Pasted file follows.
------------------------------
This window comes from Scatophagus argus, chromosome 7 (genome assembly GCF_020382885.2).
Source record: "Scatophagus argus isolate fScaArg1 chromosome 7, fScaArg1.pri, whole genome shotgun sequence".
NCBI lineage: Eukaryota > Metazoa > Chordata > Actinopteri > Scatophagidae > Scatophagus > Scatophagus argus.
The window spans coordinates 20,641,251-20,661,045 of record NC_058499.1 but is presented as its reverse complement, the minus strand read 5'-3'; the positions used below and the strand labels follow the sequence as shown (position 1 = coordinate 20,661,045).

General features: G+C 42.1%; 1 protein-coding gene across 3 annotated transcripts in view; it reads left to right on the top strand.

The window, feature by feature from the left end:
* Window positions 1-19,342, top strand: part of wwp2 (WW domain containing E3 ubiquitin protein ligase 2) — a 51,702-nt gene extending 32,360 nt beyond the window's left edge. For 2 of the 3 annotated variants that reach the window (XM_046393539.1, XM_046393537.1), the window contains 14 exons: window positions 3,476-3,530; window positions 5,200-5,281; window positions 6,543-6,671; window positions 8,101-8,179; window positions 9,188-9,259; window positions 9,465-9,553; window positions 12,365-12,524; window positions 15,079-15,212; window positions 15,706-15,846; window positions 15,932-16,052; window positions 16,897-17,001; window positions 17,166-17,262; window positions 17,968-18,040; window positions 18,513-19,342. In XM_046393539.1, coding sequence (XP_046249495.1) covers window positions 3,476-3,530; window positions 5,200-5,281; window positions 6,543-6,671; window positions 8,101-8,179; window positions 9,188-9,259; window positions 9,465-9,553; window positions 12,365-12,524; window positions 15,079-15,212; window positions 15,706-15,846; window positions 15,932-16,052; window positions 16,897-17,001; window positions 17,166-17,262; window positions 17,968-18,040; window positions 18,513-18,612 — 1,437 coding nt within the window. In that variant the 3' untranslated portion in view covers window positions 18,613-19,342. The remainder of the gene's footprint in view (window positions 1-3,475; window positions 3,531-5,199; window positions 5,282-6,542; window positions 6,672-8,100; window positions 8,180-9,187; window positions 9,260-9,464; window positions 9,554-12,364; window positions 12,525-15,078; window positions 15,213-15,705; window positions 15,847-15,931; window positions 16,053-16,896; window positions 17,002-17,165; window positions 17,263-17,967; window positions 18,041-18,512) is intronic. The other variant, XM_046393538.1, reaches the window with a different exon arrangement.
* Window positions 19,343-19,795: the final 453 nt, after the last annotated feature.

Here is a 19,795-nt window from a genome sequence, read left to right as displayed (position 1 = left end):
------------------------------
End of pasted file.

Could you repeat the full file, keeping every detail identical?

This window comes from Scatophagus argus, chromosome 7 (genome assembly GCF_020382885.2).
Source record: "Scatophagus argus isolate fScaArg1 chromosome 7, fScaArg1.pri, whole genome shotgun sequence".
NCBI lineage: Eukaryota > Metazoa > Chordata > Actinopteri > Scatophagidae > Scatophagus > Scatophagus argus.
The window spans coordinates 20,641,251-20,661,045 of record NC_058499.1 but is presented as its reverse complement, the minus strand read 5'-3'; the positions used below and the strand labels follow the sequence as shown (position 1 = coordinate 20,661,045).

General features: G+C 42.1%; 1 protein-coding gene across 3 annotated transcripts in view; it reads left to right on the top strand.

The window, feature by feature from the left end:
* Window positions 1-19,342, top strand: part of wwp2 (WW domain containing E3 ubiquitin protein ligase 2) — a 51,702-nt gene extending 32,360 nt beyond the window's left edge. For 2 of the 3 annotated variants that reach the window (XM_046393539.1, XM_046393537.1), the window contains 14 exons: window positions 3,476-3,530; window positions 5,200-5,281; window positions 6,543-6,671; window positions 8,101-8,179; window positions 9,188-9,259; window positions 9,465-9,553; window positions 12,365-12,524; window positions 15,079-15,212; window positions 15,706-15,846; window positions 15,932-16,052; window positions 16,897-17,001; window positions 17,166-17,262; window positions 17,968-18,040; window positions 18,513-19,342. In XM_046393539.1, coding sequence (XP_046249495.1) covers window positions 3,476-3,530; window positions 5,200-5,281; window positions 6,543-6,671; window positions 8,101-8,179; window positions 9,188-9,259; window positions 9,465-9,553; window positions 12,365-12,524; window positions 15,079-15,212; window positions 15,706-15,846; window positions 15,932-16,052; window positions 16,897-17,001; window positions 17,166-17,262; window positions 17,968-18,040; window positions 18,513-18,612 — 1,437 coding nt within the window. In that variant the 3' untranslated portion in view covers window positions 18,613-19,342. The remainder of the gene's footprint in view (window positions 1-3,475; window positions 3,531-5,199; window positions 5,282-6,542; window positions 6,672-8,100; window positions 8,180-9,187; window positions 9,260-9,464; window positions 9,554-12,364; window positions 12,525-15,078; window positions 15,213-15,705; window positions 15,847-15,931; window positions 16,053-16,896; window positions 17,002-17,165; window positions 17,263-17,967; window positions 18,041-18,512) is intronic. The other variant, XM_046393538.1, reaches the window with a different exon arrangement.
* Window positions 19,343-19,795: the final 453 nt, after the last annotated feature.

Here is a 19,795-nt window from a genome sequence, read left to right as displayed (position 1 = left end):